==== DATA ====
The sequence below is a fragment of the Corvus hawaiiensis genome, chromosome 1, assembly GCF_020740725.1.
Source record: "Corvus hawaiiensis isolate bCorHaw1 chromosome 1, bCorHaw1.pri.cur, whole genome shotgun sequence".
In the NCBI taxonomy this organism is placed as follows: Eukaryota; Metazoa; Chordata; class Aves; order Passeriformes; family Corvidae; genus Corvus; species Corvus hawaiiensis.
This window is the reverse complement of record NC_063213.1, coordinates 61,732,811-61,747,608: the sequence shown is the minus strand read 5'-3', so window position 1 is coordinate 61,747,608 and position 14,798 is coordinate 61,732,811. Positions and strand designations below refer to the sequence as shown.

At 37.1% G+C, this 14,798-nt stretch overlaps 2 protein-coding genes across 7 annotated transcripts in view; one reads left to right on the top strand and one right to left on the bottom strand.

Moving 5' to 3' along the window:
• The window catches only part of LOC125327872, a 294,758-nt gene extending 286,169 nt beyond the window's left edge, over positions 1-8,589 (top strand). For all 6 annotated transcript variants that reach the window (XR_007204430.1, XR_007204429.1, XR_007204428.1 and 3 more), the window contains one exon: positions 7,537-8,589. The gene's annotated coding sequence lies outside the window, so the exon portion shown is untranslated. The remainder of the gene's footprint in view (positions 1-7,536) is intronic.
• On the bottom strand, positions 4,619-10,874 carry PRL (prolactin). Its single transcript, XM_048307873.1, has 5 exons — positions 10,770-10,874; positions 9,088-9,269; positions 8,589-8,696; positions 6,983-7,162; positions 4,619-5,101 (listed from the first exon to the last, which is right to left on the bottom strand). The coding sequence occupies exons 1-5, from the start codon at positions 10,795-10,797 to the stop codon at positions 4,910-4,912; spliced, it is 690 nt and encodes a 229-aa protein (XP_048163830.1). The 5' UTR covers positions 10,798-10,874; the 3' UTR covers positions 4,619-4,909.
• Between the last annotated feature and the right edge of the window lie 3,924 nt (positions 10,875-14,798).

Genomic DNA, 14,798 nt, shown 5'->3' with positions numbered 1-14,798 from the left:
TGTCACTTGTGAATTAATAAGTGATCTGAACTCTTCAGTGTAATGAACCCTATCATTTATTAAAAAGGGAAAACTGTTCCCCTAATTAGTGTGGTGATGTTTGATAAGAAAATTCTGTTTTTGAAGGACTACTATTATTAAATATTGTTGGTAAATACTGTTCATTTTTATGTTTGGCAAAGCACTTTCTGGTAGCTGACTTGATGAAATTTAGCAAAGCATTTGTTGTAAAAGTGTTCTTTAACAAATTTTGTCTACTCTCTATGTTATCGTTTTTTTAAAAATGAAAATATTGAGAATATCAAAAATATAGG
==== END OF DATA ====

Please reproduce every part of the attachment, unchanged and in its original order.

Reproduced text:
The sequence below is a fragment of the Corvus hawaiiensis genome, chromosome 1, assembly GCF_020740725.1.
Source record: "Corvus hawaiiensis isolate bCorHaw1 chromosome 1, bCorHaw1.pri.cur, whole genome shotgun sequence".
In the NCBI taxonomy this organism is placed as follows: Eukaryota; Metazoa; Chordata; class Aves; order Passeriformes; family Corvidae; genus Corvus; species Corvus hawaiiensis.
This window is the reverse complement of record NC_063213.1, coordinates 61,732,811-61,747,608: the sequence shown is the minus strand read 5'-3', so window position 1 is coordinate 61,747,608 and position 14,798 is coordinate 61,732,811. Positions and strand designations below refer to the sequence as shown.

At 37.1% G+C, this 14,798-nt stretch overlaps 2 protein-coding genes across 7 annotated transcripts in view; one reads left to right on the top strand and one right to left on the bottom strand.

Moving 5' to 3' along the window:
• The window catches only part of LOC125327872, a 294,758-nt gene extending 286,169 nt beyond the window's left edge, over positions 1-8,589 (top strand). For all 6 annotated transcript variants that reach the window (XR_007204430.1, XR_007204429.1, XR_007204428.1 and 3 more), the window contains one exon: positions 7,537-8,589. The gene's annotated coding sequence lies outside the window, so the exon portion shown is untranslated. The remainder of the gene's footprint in view (positions 1-7,536) is intronic.
• On the bottom strand, positions 4,619-10,874 carry PRL (prolactin). Its single transcript, XM_048307873.1, has 5 exons — positions 10,770-10,874; positions 9,088-9,269; positions 8,589-8,696; positions 6,983-7,162; positions 4,619-5,101 (listed from the first exon to the last, which is right to left on the bottom strand). The coding sequence occupies exons 1-5, from the start codon at positions 10,795-10,797 to the stop codon at positions 4,910-4,912; spliced, it is 690 nt and encodes a 229-aa protein (XP_048163830.1). The 5' UTR covers positions 10,798-10,874; the 3' UTR covers positions 4,619-4,909.
• Between the last annotated feature and the right edge of the window lie 3,924 nt (positions 10,875-14,798).

Genomic DNA, 14,798 nt, shown 5'->3' with positions numbered 1-14,798 from the left:
TGTCACTTGTGAATTAATAAGTGATCTGAACTCTTCAGTGTAATGAACCCTATCATTTATTAAAAAGGGAAAACTGTTCCCCTAATTAGTGTGGTGATGTTTGATAAGAAAATTCTGTTTTTGAAGGACTACTATTATTAAATATTGTTGGTAAATACTGTTCATTTTTATGTTTGGCAAAGCACTTTCTGGTAGCTGACTTGATGAAATTTAGCAAAGCATTTGTTGTAAAAGTGTTCTTTAACAAATTTTGTCTACTCTCTATGTTATCGTTTTTTTAAAAATGAAAATATTGAGAATATCAAAAATATAGG